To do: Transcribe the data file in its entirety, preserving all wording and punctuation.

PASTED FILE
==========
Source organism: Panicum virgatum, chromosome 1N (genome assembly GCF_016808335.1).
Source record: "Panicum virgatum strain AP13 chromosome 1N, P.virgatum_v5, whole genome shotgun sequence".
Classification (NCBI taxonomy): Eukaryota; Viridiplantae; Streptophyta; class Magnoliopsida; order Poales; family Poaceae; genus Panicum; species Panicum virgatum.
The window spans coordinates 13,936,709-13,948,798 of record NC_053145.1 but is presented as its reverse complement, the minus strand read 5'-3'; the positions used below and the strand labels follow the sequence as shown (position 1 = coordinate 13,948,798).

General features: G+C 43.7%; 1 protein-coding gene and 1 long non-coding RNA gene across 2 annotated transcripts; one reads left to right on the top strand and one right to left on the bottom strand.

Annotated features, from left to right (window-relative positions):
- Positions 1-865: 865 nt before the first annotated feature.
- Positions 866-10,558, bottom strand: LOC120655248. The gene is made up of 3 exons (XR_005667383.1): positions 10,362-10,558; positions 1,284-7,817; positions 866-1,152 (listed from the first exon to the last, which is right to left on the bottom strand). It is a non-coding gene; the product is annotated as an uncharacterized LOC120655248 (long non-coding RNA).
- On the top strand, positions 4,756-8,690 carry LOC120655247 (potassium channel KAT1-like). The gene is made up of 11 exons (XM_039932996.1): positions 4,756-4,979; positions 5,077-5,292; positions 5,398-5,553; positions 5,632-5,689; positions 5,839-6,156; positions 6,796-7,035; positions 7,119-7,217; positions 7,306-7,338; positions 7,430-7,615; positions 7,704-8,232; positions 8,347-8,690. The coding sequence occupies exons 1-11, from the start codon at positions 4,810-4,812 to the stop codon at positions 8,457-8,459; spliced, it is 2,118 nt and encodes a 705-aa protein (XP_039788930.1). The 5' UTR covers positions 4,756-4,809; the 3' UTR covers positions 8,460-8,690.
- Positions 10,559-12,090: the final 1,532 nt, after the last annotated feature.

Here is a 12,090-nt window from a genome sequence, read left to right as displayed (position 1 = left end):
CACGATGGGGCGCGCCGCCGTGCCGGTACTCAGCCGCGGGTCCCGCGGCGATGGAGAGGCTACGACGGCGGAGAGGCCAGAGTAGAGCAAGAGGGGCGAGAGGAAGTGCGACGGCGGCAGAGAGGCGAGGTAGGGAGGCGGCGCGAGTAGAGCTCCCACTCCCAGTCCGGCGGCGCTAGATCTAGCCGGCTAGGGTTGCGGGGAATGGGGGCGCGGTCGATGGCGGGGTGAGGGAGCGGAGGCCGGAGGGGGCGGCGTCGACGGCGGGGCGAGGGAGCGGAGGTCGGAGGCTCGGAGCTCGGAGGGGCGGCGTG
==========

Source organism: Panicum virgatum, chromosome 1N (genome assembly GCF_016808335.1).
Source record: "Panicum virgatum strain AP13 chromosome 1N, P.virgatum_v5, whole genome shotgun sequence".
Classification (NCBI taxonomy): Eukaryota; Viridiplantae; Streptophyta; class Magnoliopsida; order Poales; family Poaceae; genus Panicum; species Panicum virgatum.
The window spans coordinates 13,936,709-13,948,798 of record NC_053145.1 but is presented as its reverse complement, the minus strand read 5'-3'; the positions used below and the strand labels follow the sequence as shown (position 1 = coordinate 13,948,798).

General features: G+C 43.7%; 1 protein-coding gene and 1 long non-coding RNA gene across 2 annotated transcripts; one reads left to right on the top strand and one right to left on the bottom strand.

Annotated features, from left to right (window-relative positions):
- Positions 1-865: 865 nt before the first annotated feature.
- Positions 866-10,558, bottom strand: LOC120655248. The gene is made up of 3 exons (XR_005667383.1): positions 10,362-10,558; positions 1,284-7,817; positions 866-1,152 (listed from the first exon to the last, which is right to left on the bottom strand). It is a non-coding gene; the product is annotated as an uncharacterized LOC120655248 (long non-coding RNA).
- On the top strand, positions 4,756-8,690 carry LOC120655247 (potassium channel KAT1-like). The gene is made up of 11 exons (XM_039932996.1): positions 4,756-4,979; positions 5,077-5,292; positions 5,398-5,553; positions 5,632-5,689; positions 5,839-6,156; positions 6,796-7,035; positions 7,119-7,217; positions 7,306-7,338; positions 7,430-7,615; positions 7,704-8,232; positions 8,347-8,690. The coding sequence occupies exons 1-11, from the start codon at positions 4,810-4,812 to the stop codon at positions 8,457-8,459; spliced, it is 2,118 nt and encodes a 705-aa protein (XP_039788930.1). The 5' UTR covers positions 4,756-4,809; the 3' UTR covers positions 8,460-8,690.
- Positions 10,559-12,090: the final 1,532 nt, after the last annotated feature.

Here is a 12,090-nt window from a genome sequence, read left to right as displayed (position 1 = left end):
CACGATGGGGCGCGCCGCCGTGCCGGTACTCAGCCGCGGGTCCCGCGGCGATGGAGAGGCTACGACGGCGGAGAGGCCAGAGTAGAGCAAGAGGGGCGAGAGGAAGTGCGACGGCGGCAGAGAGGCGAGGTAGGGAGGCGGCGCGAGTAGAGCTCCCACTCCCAGTCCGGCGGCGCTAGATCTAGCCGGCTAGGGTTGCGGGGAATGGGGGCGCGGTCGATGGCGGGGTGAGGGAGCGGAGGCCGGAGGGGGCGGCGTCGACGGCGGGGCGAGGGAGCGGAGGTCGGAGGCTCGGAGCTCGGAGGGGCGGCGTG